To begin with, the box is closed -- it doesn't have a pop-open faceplate as do Promise's SmartStor NS2300N and MicroNet's MaxNAS. It's not completely sealed -- there are four Phillips screws on the back panel -- but you'll have to do real work to get in there if you need to replace one of the disks.
Then there's the upgrade issue. The ix2 supports RAID 1 mirroring (one drive is used for your data, the other "mirrors" its contents) or JBOD ("just a bunch of disks," formally known as spanning -- where the two disks are treated like one large one). In other words, if you're looking for data redundancy, a 1TB ix2 will leave you with 500GB available and a 2TB device with 1TB of free space. If you buy the 1TB unit and then later decide that you need more storage space, you'll have to either stop mirroring the drive or replace one of the disks.
Finally, Iomega's warranty only covers one year -- less than most hard drive warranties. For example, the two 1TB Seagate drives inside the StorCenter ix2 each carried a five-year warranty.
Iomega's software offers the easiest installation routine I've seen. The press release claims there are only four steps to getting the ix2 recognized by your computer -- and, by golly, this is one of the few times I've ever encountered software that lives up to the PR claims.
If you need to access the ix2's information or to change settings in the future, you just click on the "Iomega StorCenter Manager" icon in the Task Bar. Iomega has created an extremely user-friendly environment within the management software: all icon-based with rollover descriptions of what each function can accomplish. Even setting up a printer or a hard disk on the ix2's USB ports is relatively brainless.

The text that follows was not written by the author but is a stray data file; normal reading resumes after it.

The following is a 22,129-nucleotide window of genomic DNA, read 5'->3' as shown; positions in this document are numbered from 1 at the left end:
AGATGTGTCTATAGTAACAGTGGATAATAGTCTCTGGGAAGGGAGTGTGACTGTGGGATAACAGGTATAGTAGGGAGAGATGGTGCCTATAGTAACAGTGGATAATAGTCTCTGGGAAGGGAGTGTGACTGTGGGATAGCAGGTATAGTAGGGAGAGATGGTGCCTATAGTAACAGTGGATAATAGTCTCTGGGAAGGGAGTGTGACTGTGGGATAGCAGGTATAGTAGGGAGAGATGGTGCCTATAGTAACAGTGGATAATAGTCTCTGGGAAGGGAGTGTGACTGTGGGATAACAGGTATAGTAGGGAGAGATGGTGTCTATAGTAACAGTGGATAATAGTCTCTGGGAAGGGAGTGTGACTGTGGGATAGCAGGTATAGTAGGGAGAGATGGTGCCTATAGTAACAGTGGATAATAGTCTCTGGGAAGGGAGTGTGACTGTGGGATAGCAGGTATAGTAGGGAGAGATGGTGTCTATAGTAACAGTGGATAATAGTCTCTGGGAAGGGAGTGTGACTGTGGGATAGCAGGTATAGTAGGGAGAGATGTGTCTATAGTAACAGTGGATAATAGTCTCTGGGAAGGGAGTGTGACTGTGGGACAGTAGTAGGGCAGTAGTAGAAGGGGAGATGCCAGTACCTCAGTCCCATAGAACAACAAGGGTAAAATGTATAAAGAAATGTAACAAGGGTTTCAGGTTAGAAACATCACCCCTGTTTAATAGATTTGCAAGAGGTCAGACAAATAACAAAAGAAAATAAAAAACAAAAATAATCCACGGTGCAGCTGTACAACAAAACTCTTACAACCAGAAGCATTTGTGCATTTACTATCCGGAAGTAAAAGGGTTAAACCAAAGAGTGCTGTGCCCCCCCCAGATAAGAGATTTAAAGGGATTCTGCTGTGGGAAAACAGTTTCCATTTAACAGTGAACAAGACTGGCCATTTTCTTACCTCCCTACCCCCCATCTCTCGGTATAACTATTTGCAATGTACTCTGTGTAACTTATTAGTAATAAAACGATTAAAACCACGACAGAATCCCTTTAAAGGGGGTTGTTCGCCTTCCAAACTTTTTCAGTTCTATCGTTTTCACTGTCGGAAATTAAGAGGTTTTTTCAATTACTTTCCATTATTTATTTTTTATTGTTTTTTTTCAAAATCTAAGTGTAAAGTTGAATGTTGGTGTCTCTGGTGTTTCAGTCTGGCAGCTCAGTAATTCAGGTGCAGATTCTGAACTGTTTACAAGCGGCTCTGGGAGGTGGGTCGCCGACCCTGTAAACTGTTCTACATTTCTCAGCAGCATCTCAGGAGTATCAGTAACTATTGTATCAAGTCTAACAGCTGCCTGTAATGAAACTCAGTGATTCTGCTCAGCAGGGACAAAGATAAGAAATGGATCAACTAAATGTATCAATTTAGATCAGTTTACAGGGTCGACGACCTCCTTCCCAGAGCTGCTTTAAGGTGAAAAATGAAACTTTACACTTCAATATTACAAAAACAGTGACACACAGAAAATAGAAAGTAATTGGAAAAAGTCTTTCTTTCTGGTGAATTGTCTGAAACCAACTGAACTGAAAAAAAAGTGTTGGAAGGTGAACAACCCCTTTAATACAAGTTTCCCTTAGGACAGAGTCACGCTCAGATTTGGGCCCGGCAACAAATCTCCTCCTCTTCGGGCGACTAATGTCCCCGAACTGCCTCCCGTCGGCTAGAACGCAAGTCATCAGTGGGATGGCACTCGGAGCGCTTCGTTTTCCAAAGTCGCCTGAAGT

As far as performance is concerned, the ix2 was the Momma Bear of the three NAS units tested. It was considerably slower than MicroNet's MaxNAS during writes but faster during reads. It was faster than Promise's SmartStor in both reads and writes, whether it was streaming video in the background or not.
I don't like Iomega's warranty, considering it's selling a basically sealed unit. However, considering the price and performance points of the ix2, it gets a recommendation for mainstream SOHO or bottom-tier SMB applications.
MicroNet MaxNAS RAID with iSCSI
MicroNet has been around for about 20 years; you might know the company better for its line of Fantom external drives than its hardcore disk array and networking products. If I had to categorize the MaxNAS, I would probably label it "some assembly required."